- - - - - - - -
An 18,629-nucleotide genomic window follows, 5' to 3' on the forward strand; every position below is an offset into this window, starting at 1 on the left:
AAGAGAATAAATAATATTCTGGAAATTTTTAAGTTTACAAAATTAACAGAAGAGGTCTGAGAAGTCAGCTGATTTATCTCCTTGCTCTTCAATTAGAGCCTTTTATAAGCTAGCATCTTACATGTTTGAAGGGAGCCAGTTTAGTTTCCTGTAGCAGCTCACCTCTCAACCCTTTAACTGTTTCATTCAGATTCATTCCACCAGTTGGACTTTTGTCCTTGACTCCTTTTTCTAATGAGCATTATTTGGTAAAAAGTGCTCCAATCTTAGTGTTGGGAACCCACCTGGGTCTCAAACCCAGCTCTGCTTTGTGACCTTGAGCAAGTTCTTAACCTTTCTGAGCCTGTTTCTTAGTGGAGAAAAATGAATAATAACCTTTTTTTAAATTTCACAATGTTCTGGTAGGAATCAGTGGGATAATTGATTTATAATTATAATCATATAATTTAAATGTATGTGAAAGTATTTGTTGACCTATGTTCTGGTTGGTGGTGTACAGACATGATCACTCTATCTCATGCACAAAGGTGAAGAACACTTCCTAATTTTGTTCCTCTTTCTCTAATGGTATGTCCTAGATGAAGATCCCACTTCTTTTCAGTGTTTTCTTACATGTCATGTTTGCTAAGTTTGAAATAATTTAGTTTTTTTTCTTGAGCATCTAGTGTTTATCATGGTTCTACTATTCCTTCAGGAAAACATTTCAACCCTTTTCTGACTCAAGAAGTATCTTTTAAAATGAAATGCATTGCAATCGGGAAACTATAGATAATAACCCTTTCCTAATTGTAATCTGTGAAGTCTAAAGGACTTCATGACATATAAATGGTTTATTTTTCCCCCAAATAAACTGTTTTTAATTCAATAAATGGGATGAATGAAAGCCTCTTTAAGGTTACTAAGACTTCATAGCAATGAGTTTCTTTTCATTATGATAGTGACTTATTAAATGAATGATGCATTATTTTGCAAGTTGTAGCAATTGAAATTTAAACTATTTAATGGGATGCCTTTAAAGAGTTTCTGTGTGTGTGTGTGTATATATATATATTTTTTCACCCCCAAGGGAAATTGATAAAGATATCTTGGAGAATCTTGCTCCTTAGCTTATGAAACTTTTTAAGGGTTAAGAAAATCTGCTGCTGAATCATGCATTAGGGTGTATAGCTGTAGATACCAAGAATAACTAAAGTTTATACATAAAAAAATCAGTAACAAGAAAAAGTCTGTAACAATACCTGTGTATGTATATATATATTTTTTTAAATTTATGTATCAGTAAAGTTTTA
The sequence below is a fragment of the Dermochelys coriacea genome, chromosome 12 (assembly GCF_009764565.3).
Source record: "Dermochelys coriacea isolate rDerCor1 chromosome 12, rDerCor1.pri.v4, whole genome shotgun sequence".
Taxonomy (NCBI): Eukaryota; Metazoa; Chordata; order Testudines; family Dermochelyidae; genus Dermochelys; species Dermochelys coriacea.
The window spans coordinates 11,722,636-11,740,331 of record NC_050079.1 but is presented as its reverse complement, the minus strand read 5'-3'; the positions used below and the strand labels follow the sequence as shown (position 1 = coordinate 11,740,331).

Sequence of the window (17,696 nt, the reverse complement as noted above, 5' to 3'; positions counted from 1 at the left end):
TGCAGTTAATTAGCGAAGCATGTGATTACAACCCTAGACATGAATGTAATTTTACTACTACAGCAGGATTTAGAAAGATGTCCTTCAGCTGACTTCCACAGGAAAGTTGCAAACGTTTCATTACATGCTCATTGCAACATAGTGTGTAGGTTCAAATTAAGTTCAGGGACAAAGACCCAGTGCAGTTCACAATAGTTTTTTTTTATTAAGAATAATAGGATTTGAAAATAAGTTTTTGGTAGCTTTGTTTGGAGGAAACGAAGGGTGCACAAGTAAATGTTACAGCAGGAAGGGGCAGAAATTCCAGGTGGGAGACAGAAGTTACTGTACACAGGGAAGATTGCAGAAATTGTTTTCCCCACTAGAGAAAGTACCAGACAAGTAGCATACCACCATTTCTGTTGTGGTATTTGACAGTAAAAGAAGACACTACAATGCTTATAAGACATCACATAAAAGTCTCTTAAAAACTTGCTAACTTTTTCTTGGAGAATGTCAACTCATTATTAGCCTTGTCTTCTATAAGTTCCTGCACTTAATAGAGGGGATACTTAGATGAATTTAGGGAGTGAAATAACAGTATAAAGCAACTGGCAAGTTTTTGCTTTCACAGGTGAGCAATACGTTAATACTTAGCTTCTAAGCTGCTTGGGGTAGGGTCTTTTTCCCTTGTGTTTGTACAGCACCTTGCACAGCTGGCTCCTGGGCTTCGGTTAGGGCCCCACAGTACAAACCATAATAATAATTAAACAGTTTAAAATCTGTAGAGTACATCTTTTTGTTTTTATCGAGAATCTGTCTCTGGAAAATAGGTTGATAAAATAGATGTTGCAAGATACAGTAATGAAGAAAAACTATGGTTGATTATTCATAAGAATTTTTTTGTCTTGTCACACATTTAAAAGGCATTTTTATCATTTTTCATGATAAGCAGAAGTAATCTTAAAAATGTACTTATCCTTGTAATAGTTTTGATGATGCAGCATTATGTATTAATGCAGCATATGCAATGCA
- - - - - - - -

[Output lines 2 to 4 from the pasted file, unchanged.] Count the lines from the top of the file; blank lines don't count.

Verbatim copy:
AAGAGAATAAATAATATTCTGGAAATTTTTAAGTTTACAAAATTAACAGAAGAGGTCTGAGAAGTCAGCTGATTTATCTCCTTGCTCTTCAATTAGAGCCTTTTATAAGCTAGCATCTTACATGTTTGAAGGGAGCCAGTTTAGTTTCCTGTAGCAGCTCACCTCTCAACCCTTTAACTGTTTCATTCAGATTCATTCCACCAGTTGGACTTTTGTCCTTGACTCCTTTTTCTAATGAGCATTATTTGGTAAAAAGTGCTCCAATCTTAGTGTTGGGAACCCACCTGGGTCTCAAACCCAGCTCTGCTTTGTGACCTTGAGCAAGTTCTTAACCTTTCTGAGCCTGTTTCTTAGTGGAGAAAAATGAATAATAACCTTTTTTTAAATTTCACAATGTTCTGGTAGGAATCAGTGGGATAATTGATTTATAATTATAATCATATAATTTAAATGTATGTGAAAGTATTTGTTGACCTATGTTCTGGTTGGTGGTGTACAGACATGATCACTCTATCTCATGCACAAAGGTGAAGAACACTTCCTAATTTTGTTCCTCTTTCTCTAATGGTATGTCCTAGATGAAGATCCCACTTCTTTTCAGTGTTTTCTTACATGTCATGTTTGCTAAGTTTGAAATAATTTAGTTTTTTTTCTTGAGCATCTAGTGTTTATCATGGTTCTACTATTCCTTCAGGAAAACATTTCAACCCTTTTCTGACTCAAGAAGTATCTTTTAAAATGAAATGCATTGCAATCGGGAAACTATAGATAATAACCCTTTCCTAATTGTAATCTGTGAAGTCTAAAGGACTTCATGACATATAAATGGTTTATTTTTCCCCCAAATAAACTGTTTTTAATTCAATAAATGGGATGAATGAAAGCCTCTTTAAGGTTACTAAGACTTCATAGCAATGAGTTTCTTTTCATTATGATAGTGACTTATTAAATGAATGATGCATTATTTTGCAAGTTGTAGCAATTGAAATTTAAACTATTTAATGGGATGCCTTTAAAGAGTTTCTGTGTGTGTGTGTGTATATATATATATTTTTTCACCCCCAAGGGAAATTGATAAAGATATCTTGGAGAATCTTGCTCCTTAGCTTATGAAACTTTTTAAGGGTTAAGAAAATCTGCTGCTGAATCATGCATTAGGGTGTATAGCTGTAGATACCAAGAATAACTAAAGTTTATACATAAAAAAATCAGTAACAAGAAAAAGTCTGTAACAATACCTGTGTATGTATATATATATTTTTTTAAATTTATGTATCAGTAAAGTTTTA
The sequence below is a fragment of the Dermochelys coriacea genome, chromosome 12 (assembly GCF_009764565.3).
Source record: "Dermochelys coriacea isolate rDerCor1 chromosome 12, rDerCor1.pri.v4, whole genome shotgun sequence".